It was with this extraordinary procession trooping at his and Maria’s heels into a confectioner’s in quest if the biggest candy-cane ever made, that he encountered Ruth and her mother. Mrs. Morse was shocked. Even Ruth was hurt, for she had some regard for appearances, and her lover, cheek by jowl with Maria, at the head of that army of Portuguese ragamuffins, was not a pretty sight. But it was not that which hurt so much as what she took to be his lack of pride and self-respect. Further, and keenest of all, she read into the incident the impossibility of his living down his working-class origin. There was stigma enough in the fact of it, but shamelessly to flaunt it in the face of the world—her world—was going too far. Though her engagement to Martin had been kept secret, their long intimacy had not been unproductive of gossip; and in the shop, glancing covertly at her lover and his following, had been several of her acquaintances. She lacked the easy largeness of Martin and could not rise superior to her environment. She had been hurt to the quick, and her sensitive nature was quivering with the shame of it. So it was, when Martin arrived later in the day, that he kept her present in his breast-pocket, deferring the giving of it to a more propitious occasion. Ruth in tears—passionate, angry tears—was a revelation to him. The spectacle of her suffering convinced him that he had been a brute, yet in the soul of him he could not see how nor why. It never entered his head to be ashamed of those he knew, and to take the Silvas out to a Christmas treat could in no way, so it seemed to him, show lack of consideration for Ruth. On the other hand, he did see Ruth’s point of view, after she had explained it; and he looked upon it as a feminine weakness, such as afflicted all women and the best of women.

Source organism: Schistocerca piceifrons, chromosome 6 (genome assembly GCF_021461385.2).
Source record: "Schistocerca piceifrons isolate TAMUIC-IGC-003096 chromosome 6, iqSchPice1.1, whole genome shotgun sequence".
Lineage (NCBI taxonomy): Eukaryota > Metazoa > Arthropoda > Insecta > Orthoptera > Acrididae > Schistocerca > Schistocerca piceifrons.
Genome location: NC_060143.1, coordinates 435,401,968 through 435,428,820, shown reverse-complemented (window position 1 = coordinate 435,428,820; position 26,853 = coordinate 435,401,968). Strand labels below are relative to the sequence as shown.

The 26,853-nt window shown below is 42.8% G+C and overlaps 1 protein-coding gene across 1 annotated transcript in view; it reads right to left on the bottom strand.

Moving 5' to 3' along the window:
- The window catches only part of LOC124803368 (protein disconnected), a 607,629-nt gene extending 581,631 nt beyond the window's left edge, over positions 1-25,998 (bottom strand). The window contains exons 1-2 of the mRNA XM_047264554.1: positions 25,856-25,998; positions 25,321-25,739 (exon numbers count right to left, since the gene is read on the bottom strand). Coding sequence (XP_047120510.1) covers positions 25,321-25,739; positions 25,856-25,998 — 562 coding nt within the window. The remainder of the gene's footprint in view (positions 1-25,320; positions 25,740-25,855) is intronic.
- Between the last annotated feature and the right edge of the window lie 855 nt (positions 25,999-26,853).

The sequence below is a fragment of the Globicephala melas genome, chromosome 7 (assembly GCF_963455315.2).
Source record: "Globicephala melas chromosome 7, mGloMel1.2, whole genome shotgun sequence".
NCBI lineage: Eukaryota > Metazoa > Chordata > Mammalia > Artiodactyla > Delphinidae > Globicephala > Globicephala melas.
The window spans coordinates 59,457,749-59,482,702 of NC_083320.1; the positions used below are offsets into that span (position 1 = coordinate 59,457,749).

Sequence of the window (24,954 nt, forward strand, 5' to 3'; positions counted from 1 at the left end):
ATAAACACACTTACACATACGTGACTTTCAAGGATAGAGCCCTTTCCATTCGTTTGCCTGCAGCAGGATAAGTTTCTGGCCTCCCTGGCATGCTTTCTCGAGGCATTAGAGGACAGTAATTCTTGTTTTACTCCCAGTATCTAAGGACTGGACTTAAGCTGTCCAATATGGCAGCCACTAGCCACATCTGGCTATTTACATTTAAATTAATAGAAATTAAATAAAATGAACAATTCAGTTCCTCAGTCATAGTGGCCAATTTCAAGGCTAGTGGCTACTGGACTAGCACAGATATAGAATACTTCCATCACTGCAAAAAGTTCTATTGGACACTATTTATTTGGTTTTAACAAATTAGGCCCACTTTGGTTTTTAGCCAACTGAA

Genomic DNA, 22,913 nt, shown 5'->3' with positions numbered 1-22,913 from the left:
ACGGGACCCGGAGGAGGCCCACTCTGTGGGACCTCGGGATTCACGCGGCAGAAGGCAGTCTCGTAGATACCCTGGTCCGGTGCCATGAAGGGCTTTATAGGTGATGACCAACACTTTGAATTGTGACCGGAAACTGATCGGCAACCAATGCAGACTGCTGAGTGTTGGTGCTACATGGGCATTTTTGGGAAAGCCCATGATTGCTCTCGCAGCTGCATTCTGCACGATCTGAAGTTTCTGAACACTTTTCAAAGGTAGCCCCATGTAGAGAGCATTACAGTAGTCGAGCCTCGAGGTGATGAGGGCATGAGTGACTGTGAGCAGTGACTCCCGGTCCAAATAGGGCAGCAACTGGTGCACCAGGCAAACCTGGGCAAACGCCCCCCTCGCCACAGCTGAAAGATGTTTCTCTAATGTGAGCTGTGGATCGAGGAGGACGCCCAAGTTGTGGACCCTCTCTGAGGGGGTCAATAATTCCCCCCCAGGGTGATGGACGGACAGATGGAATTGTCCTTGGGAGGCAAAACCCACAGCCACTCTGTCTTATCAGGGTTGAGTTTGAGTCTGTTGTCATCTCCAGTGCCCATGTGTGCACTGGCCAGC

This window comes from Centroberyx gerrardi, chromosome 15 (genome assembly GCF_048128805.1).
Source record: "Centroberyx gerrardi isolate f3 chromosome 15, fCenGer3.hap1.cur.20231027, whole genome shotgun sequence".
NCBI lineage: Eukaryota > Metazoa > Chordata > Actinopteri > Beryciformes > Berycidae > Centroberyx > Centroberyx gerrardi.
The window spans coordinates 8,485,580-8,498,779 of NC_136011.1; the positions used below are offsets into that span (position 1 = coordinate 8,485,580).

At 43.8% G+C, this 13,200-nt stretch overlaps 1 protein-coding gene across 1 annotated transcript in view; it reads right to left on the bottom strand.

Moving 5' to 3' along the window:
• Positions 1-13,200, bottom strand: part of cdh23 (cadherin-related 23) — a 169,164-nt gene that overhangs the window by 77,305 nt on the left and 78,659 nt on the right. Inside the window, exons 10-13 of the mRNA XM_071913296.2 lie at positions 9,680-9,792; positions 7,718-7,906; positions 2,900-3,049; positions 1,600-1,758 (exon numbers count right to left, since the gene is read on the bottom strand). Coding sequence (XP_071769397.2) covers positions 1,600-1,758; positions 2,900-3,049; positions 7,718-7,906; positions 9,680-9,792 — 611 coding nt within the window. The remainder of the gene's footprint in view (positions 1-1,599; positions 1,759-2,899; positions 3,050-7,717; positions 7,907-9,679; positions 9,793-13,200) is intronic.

“Come on,—I’ll show you the real dirt,” Brissenden said to him, one evening in January.